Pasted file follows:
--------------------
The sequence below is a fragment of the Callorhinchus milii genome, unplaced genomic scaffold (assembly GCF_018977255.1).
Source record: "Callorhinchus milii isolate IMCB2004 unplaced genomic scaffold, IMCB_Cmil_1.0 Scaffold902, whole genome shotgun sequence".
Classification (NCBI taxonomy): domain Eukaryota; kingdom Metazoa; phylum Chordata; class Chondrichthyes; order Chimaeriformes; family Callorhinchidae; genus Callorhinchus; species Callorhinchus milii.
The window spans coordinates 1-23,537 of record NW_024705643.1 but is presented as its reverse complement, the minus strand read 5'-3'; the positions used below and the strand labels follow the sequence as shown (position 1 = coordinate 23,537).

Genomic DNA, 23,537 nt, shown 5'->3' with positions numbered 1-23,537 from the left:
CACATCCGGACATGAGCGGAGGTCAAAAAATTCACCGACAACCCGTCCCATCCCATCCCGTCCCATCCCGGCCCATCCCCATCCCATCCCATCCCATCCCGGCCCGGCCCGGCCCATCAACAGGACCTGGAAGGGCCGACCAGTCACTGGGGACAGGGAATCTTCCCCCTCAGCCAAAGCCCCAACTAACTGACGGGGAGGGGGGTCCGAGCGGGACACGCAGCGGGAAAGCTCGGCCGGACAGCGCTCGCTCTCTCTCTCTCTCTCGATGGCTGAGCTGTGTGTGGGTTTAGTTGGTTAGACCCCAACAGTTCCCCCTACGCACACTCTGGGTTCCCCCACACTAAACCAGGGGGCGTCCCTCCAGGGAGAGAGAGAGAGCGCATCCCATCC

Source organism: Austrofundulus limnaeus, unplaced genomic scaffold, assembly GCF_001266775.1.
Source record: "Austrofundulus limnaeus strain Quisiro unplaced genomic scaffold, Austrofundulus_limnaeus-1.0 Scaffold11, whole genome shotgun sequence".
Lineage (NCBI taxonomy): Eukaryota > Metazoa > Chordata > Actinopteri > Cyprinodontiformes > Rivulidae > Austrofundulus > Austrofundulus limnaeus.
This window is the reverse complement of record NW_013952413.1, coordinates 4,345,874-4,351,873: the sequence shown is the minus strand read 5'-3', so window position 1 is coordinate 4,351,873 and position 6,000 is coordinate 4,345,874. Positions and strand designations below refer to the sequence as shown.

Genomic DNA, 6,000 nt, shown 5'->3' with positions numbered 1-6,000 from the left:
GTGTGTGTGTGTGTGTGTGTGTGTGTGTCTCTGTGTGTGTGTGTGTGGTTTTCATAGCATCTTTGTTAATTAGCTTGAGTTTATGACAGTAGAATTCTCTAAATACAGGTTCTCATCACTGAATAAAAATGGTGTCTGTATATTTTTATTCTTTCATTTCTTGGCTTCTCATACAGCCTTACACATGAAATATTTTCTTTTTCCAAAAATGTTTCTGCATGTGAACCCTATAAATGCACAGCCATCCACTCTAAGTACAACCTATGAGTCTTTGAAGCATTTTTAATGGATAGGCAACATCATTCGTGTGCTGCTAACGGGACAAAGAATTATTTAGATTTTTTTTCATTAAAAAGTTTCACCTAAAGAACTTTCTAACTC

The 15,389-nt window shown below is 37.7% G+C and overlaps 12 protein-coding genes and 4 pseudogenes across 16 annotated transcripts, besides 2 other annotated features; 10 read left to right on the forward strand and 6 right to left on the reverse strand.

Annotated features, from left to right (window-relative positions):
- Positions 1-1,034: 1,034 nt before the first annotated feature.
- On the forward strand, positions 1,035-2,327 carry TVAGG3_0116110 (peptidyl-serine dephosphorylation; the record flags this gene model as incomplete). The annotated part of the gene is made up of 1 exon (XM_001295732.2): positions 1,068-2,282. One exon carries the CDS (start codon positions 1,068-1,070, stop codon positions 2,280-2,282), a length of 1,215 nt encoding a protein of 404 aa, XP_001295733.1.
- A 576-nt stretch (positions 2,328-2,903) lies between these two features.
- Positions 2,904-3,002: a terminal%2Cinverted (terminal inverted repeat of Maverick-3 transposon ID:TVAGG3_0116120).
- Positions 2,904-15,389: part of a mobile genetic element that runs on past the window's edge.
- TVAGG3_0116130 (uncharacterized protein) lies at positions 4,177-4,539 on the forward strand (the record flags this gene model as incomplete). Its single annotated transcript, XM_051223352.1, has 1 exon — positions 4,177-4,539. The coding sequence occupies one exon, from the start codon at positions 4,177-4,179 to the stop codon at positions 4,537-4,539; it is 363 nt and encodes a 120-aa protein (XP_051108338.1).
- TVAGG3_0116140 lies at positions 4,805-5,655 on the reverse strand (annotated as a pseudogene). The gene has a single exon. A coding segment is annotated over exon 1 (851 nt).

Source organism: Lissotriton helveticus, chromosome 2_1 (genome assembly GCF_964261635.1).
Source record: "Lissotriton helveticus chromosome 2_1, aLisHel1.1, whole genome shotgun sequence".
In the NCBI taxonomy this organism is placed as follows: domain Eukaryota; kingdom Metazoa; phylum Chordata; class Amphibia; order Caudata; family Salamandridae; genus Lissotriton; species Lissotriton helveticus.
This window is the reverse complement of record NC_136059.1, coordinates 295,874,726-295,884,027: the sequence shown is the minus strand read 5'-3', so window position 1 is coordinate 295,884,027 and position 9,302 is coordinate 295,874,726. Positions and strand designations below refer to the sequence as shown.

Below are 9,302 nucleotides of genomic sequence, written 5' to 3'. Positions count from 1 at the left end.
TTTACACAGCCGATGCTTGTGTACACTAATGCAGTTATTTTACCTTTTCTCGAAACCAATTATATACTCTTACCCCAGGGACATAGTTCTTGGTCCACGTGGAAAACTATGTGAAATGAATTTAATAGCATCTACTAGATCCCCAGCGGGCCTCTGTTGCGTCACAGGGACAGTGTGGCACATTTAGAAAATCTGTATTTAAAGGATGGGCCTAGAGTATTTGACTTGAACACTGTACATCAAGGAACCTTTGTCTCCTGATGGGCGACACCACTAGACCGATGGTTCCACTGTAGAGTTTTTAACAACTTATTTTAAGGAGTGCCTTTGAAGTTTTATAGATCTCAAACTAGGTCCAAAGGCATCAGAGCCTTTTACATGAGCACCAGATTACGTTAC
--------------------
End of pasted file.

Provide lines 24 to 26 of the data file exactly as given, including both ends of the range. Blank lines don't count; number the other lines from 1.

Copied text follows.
In the NCBI taxonomy this organism is placed as follows: domain Eukaryota; kingdom Metazoa; phylum Chordata; class Amphibia; order Caudata; family Salamandridae; genus Lissotriton; species Lissotriton helveticus.
This window is the reverse complement of record NC_136059.1, coordinates 295,874,726-295,884,027: the sequence shown is the minus strand read 5'-3', so window position 1 is coordinate 295,884,027 and position 9,302 is coordinate 295,874,726. Positions and strand designations below refer to the sequence as shown.

Below are 9,302 nucleotides of genomic sequence, written 5' to 3'. Positions count from 1 at the left end.